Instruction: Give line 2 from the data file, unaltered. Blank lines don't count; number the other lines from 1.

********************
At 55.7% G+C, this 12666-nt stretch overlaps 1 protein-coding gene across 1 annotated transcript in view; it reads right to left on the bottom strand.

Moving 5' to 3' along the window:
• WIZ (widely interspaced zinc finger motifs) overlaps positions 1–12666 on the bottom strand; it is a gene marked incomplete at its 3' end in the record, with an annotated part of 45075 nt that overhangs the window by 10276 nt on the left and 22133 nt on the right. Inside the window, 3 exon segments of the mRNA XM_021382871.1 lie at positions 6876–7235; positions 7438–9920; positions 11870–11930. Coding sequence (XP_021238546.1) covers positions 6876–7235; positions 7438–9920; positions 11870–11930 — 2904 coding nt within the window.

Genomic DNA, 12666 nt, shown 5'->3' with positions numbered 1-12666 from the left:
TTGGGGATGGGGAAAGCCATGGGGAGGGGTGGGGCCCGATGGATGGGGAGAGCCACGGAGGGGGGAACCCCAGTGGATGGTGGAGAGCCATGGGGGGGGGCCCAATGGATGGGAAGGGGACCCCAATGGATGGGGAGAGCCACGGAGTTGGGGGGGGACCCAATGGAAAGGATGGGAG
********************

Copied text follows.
Moving 5' to 3' along the window: